Washington - Swedish Formula One driver Marcus Ericsson,
never better than an eighth-place finisher over five F1 seasons, will jump to
IndyCar next year, Schmidt Peterson Motorsports announced on Tuesday.
The 28-year-old racer who made his F1 debut with Caterham in
2014 will drive a Honda-powered IndyCar entry after racing four Sauber the past
four seasons, this year for Ferrari-powered Alfa Romeo.
"He has a ton of experience racing in the top levels of
motorsports, so we believe that he will be able to contribute to our
development program," SPM co-owner Sam Schmidt said.
Ericsson has made 95 F1 starts with races yet to come this
season in Brazil and Abu Dhabi. His top finish was eighth in the 2015 season
opener in Australia. He had five top-10 efforts that year but topped it with
six top-10s this year, including 10th in the United States and ninth at last
Sunday's Mexican Grand Prix.
"It's a great honor to be picked as one of the drivers
at Schmidt Peterson," Ericsson said. "It feels like a perfect step
for me and my career after five years in F1. I can't wait to start work with
SPM and all the people in the team."
Ericsson will remain a reserve driver for Alfa Romeo Sauber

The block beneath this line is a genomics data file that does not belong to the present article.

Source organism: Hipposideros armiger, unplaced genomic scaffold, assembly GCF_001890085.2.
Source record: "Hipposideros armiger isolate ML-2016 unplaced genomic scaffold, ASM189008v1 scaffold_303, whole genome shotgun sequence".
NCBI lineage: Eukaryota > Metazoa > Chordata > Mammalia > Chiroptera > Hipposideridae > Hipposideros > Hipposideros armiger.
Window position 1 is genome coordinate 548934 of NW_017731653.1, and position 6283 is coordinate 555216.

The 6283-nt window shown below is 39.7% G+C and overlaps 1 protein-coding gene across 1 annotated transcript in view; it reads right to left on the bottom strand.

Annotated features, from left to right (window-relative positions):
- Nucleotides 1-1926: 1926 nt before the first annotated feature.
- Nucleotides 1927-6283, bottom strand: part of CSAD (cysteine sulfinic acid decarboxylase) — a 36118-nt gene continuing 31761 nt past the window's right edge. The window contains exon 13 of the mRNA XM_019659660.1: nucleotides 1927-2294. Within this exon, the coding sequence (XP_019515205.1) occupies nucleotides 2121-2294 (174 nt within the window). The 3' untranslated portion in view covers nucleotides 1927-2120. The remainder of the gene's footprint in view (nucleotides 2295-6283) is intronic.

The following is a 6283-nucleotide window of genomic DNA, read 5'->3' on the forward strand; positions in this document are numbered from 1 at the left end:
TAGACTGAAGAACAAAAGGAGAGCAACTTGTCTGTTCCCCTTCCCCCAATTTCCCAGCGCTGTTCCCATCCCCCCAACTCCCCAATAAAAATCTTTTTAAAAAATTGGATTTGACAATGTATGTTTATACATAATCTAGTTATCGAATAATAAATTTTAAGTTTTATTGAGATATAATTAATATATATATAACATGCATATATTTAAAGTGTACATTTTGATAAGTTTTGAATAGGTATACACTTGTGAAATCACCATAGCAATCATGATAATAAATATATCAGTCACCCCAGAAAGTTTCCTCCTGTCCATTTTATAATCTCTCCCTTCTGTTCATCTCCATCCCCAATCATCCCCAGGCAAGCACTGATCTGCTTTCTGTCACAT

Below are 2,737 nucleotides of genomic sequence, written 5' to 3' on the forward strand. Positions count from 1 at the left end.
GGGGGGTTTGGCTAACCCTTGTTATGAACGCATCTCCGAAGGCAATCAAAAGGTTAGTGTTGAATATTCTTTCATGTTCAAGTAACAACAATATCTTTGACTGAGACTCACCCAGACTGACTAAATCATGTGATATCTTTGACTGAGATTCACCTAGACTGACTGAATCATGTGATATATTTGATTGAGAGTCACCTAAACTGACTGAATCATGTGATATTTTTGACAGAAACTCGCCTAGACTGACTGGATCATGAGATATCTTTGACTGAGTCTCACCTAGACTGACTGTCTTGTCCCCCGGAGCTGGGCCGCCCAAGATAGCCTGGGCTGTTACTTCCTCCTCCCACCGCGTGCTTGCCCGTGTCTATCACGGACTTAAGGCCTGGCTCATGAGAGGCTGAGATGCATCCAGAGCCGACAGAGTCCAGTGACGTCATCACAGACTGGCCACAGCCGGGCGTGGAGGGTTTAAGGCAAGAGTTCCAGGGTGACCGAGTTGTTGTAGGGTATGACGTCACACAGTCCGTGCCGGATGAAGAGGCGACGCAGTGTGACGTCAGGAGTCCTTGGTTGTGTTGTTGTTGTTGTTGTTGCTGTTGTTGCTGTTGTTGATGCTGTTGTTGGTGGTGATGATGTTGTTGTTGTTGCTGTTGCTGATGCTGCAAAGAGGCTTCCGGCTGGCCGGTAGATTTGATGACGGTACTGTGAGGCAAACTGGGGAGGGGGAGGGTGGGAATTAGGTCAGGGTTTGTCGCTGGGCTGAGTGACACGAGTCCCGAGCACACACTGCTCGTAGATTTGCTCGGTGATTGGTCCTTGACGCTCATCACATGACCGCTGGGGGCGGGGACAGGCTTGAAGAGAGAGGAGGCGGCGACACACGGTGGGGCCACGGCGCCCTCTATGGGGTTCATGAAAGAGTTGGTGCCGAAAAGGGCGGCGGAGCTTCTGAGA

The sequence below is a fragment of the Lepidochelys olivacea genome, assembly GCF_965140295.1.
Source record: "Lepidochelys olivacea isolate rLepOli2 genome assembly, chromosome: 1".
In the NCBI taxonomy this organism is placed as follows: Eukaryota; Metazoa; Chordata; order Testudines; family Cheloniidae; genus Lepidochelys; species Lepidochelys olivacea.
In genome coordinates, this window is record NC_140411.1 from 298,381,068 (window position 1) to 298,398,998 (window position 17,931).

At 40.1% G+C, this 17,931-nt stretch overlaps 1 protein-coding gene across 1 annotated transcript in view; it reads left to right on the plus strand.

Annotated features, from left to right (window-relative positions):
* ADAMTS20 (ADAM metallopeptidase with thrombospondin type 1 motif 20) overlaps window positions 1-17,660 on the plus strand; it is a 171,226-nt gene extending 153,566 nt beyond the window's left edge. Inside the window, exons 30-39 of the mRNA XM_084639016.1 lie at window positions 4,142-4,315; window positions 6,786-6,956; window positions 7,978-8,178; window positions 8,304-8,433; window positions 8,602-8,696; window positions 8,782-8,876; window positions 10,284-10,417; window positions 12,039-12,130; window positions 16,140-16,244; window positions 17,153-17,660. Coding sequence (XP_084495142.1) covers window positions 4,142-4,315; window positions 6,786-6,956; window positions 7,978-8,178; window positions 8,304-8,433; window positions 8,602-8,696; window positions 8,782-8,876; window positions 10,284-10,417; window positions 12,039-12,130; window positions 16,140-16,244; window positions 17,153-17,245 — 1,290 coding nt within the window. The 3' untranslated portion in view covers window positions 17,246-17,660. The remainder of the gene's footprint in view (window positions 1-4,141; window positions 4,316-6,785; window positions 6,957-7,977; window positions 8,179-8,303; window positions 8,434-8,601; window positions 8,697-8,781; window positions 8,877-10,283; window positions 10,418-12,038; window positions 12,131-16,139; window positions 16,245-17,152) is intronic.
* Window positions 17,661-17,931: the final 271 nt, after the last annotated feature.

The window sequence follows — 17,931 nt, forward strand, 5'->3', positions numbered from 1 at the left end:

next year but is excited to race in IndyCar.
"The racing in IndyCar looks great and I feel really
excited to be part of it in the future," he said. "It will be a lot
to learn, including new tracks, oval racing, etc. I know it won't be easy, but
it's a challenge I'm very much looking forward to and I can't wait to get
Ericsson will be a teammate of Canada's James Hinchcliffe,
set to start his ninth IndyCar campaign and fifth with Schmidt Peterson with
his most recent of five series wins coming this past July at Iowa.
British racer Jack Harvey has a part-time ride with the team
while the team holds a spot for Canadian Robert Wickens, who was paralyzed in a
crash at Pocono in August, should be ever want to return.
Two-time F1 champion Fernando Alonso of Spain had considered
making a move to IndyCar next year as well but decided against it, although he
said a one-off drive at the Indianapolis 500 was "a possibility."
"I thought it was too demanding next year," Alonso
said. "I don't know about in the future, but next year the commitment of
the 17 races, it was too much. That dedication and that amount of work that you
need to put into that series to be competitive, starting from zero, I felt it
was too much."